• Emphasize the importance of communication skills.


Curriculum Framework

  • What is a Robot?
    • Robotics – the study of robots
    • Industrial automation and robots
  • The History of Robots
    • The value of studying the history of robots
    • Key events in the history of robots
  • Components of an Industrial Robot – Part I
    • General characteristics of an industrial robot
    • General components of an industrial robot
    • Manipulator configurations and power supplys
  • Components of an Industrial Robot: Part II
    • Control units
    • Operating methods of robot control units
  • End-of-Arm Tooling
    • Grippers and human hands
    • Characteristics of end-of-arm tooling
    • Calculating gripper payload and gripper force
  • Sensors
    • The role of sensors
    • Interfacing natural signals to digital controllers
    • Sensor areas for robots
  • Applications for Industrial, Business, and Domestic Robots
    • Using robots
    • Industrial applications of robotics
    • Business use of robots
    • Domestic robots
    • Military robots
    • Other experimental areas of robotics
  • Robot Maintenance
    • Preventive maintenance
    • Emergency maintenance
    • Maintenance and safety
  • Robotics and Safety
    • When to consider robotic safety
    • Levels of danger
    • Robot power supplies
    • How robots injure people
    • A safety case study
  • Artificial Intelligence
    • What is artificial intelligence?
    • Expert systems
    • Learning to understand human language
    • Interpreting sensory inputs
    • Intelligent tutoring systems
  • Classification of Robots
    • Classification by arm configuration
    • Classification by controller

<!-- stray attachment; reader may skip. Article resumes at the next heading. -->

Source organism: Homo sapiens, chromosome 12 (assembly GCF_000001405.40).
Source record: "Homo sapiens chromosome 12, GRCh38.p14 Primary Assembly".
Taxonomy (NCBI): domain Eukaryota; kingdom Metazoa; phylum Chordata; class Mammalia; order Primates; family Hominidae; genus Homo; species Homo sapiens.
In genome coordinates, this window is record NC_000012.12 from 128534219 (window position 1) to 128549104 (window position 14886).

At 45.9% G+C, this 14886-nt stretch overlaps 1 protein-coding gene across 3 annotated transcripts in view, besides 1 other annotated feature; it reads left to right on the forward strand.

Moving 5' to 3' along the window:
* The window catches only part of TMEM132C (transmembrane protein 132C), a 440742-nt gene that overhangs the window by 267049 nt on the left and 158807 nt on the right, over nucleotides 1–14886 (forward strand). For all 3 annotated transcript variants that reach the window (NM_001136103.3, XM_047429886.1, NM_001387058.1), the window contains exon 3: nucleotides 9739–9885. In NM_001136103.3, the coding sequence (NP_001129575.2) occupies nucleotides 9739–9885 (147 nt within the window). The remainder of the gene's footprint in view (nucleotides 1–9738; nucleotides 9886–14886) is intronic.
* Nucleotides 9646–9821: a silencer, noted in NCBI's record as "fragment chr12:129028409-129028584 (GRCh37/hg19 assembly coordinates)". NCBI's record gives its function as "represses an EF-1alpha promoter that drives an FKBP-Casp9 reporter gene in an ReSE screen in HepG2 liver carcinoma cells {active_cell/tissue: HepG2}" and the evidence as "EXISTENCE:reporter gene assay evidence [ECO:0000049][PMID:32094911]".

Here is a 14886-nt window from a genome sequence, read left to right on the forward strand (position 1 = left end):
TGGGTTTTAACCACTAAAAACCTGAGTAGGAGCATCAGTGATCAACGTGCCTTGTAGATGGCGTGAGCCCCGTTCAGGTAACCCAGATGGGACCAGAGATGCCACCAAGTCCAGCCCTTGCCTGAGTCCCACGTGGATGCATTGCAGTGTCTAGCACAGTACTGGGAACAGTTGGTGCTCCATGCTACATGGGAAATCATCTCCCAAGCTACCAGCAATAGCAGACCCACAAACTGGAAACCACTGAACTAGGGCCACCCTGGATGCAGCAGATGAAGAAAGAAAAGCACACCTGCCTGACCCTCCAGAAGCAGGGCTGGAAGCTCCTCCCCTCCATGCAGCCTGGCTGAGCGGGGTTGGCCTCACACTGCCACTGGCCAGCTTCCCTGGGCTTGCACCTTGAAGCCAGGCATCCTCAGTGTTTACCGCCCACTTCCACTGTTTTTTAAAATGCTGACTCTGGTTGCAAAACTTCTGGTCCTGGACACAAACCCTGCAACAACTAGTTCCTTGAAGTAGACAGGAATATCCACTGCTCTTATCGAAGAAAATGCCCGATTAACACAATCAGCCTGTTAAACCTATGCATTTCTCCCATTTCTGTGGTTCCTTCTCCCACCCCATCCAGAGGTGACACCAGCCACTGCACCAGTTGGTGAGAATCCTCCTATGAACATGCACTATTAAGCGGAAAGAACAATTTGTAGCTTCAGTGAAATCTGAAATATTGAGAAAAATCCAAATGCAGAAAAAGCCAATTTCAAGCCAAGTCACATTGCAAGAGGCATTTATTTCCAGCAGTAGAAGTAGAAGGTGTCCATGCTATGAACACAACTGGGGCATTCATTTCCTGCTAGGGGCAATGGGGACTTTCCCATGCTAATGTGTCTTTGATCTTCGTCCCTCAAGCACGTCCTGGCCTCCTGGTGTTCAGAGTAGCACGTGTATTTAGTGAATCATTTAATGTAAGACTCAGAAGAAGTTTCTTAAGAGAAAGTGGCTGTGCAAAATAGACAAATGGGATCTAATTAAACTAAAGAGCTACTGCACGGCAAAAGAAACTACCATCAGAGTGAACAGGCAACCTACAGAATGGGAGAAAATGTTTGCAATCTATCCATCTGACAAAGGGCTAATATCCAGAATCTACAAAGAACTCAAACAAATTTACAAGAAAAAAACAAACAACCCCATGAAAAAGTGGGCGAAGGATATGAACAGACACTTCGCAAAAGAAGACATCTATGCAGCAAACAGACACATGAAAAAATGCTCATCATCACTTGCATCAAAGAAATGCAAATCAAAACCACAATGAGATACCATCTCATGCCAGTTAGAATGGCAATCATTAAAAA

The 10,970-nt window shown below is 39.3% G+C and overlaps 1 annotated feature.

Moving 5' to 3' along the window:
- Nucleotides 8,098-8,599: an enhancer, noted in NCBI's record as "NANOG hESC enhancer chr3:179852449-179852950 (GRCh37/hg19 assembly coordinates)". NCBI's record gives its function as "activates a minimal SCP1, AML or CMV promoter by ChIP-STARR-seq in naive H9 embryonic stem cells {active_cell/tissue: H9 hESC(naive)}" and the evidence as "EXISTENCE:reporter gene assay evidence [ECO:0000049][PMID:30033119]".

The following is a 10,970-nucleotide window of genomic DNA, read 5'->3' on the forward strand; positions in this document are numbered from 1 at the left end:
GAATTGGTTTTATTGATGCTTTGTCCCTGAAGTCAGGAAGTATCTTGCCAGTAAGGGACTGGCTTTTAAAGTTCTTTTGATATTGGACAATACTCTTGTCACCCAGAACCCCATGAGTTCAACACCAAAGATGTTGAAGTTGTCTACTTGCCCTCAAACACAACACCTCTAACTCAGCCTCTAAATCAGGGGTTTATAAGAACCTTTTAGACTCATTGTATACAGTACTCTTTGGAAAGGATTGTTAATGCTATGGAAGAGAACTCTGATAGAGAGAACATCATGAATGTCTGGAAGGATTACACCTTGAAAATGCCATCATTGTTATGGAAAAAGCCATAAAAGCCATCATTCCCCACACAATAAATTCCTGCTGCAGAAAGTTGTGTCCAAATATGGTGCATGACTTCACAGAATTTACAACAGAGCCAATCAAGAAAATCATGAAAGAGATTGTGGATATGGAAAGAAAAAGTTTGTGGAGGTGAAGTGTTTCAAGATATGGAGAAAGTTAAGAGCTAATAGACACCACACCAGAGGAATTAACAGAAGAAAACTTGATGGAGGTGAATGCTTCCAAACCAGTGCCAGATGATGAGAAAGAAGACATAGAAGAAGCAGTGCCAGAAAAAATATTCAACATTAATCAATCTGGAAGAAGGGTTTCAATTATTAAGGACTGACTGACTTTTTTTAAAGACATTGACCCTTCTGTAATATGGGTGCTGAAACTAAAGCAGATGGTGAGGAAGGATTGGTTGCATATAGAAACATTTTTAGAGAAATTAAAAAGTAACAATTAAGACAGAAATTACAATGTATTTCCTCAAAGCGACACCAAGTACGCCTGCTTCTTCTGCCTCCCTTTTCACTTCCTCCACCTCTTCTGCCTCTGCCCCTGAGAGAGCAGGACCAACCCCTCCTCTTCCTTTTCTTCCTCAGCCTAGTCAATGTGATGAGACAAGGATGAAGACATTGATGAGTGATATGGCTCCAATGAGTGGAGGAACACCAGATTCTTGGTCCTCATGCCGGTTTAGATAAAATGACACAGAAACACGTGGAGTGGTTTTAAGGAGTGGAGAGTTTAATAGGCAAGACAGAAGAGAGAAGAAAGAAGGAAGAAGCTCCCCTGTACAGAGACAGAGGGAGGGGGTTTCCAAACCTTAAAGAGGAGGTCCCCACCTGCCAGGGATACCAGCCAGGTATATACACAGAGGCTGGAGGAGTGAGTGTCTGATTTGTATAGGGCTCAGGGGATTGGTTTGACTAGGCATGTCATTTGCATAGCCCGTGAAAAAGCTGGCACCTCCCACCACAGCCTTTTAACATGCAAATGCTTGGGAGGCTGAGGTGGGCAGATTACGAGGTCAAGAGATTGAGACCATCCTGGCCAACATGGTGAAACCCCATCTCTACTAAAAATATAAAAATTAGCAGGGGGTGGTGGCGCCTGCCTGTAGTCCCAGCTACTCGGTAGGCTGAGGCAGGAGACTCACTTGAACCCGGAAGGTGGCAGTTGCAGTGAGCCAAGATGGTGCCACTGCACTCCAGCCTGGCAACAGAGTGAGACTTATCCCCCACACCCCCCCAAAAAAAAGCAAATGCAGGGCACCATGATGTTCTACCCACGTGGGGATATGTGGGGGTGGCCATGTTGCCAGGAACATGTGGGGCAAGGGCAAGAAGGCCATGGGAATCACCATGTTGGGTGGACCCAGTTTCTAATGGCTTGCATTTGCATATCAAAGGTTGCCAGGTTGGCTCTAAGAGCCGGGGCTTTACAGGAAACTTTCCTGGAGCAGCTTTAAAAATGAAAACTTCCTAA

• Classification by power supply
    • Classification by level of technology
    • Classification by tasks done
    • Classification by design
    • The LERT classification system
  • Justifying the Use of Robots
    • Assessing the area’s need for a robot
    • Justifying the cost of robots
    • Disadvantages of robot labor
    • How people react to robots
  • The Future for Robots
    • Guessing at the future
    • Robotics at present
    • Short-term future for robots
    • Long-term future for robots
  • Building Your Own Robot


Tentative Test Schedule

Chapter 1

January 23

Chapter 2

January 30

Chapter 3

February 6

Chapter 4

February 13

Chapter 5

February 19

Chapter 6

February 26

Chapter 7

March 5

Chapters 8 & 9

March 12

Chapter 10

March 26

Chapter 11

April 6

Chapter 12

April 15

Chapter 13

April 22


Major Projects: Tentative Work Time and Completion Dates

NASA Aeronautics Project


Build Your Own Robot

Mobile Robot

In Class Work Time: April 23-28

Report To Be Turned In: April 29

Build Your Own Robot Stiquito

In Class Work time: April 29-May 4

Report To Be Turned In: May 5

VEX Robots

In Class Work Time: May 6-14

Report To Be Turned In: TBA

Manna: Future Use of Robots

Repot Due May 15 ?